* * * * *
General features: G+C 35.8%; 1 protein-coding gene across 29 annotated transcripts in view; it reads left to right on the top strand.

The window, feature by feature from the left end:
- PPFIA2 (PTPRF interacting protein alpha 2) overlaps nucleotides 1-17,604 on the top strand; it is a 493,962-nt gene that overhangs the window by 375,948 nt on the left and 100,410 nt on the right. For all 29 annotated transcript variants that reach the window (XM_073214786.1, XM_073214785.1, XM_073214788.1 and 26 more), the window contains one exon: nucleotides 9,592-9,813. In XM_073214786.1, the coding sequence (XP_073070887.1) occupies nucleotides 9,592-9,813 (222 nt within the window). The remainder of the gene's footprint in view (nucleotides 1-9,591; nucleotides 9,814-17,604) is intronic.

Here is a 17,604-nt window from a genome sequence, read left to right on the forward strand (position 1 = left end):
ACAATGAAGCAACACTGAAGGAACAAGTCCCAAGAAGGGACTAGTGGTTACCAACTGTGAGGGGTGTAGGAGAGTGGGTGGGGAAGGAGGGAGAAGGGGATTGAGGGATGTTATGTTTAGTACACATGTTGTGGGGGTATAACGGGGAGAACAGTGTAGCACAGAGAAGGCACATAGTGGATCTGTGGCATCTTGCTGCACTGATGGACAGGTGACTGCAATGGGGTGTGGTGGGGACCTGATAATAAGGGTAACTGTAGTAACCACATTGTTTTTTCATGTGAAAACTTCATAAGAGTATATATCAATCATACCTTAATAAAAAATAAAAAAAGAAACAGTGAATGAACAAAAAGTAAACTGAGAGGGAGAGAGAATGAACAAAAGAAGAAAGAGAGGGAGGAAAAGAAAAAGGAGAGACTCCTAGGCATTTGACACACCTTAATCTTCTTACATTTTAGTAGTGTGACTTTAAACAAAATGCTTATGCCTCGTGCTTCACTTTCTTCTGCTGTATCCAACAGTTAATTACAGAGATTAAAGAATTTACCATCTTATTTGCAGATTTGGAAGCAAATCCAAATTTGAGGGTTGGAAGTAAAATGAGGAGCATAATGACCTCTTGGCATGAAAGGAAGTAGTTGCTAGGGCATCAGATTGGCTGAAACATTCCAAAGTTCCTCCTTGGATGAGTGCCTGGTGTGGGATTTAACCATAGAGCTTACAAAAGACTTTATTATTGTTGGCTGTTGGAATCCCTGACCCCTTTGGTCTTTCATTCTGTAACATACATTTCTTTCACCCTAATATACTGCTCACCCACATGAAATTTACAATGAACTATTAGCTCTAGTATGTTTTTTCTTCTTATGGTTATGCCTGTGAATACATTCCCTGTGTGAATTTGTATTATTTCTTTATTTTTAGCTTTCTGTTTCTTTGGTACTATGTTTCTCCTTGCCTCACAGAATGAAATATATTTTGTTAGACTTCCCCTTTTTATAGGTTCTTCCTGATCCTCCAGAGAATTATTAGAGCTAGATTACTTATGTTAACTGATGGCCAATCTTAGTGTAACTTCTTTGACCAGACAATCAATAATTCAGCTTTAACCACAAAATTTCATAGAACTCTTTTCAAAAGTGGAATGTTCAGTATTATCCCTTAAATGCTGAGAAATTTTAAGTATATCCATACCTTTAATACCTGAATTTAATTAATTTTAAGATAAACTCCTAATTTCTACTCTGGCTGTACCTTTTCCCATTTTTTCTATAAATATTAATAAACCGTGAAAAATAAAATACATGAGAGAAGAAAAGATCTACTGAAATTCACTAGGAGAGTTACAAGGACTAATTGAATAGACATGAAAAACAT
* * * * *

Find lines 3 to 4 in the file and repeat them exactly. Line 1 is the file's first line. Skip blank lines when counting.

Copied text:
- PPFIA2 (PTPRF interacting protein alpha 2) overlaps nucleotides 1-17,604 on the top strand; it is a 493,962-nt gene that overhangs the window by 375,948 nt on the left and 100,410 nt on the right. For all 29 annotated transcript variants that reach the window (XM_073214786.1, XM_073214785.1, XM_073214788.1 and 26 more), the window contains one exon: nucleotides 9,592-9,813. In XM_073214786.1, the coding sequence (XP_073070887.1) occupies nucleotides 9,592-9,813 (222 nt within the window). The remainder of the gene's footprint in view (nucleotides 1-9,591; nucleotides 9,814-17,604) is intronic.

Here is a 17,604-nt window from a genome sequence, read left to right on the forward strand (position 1 = left end):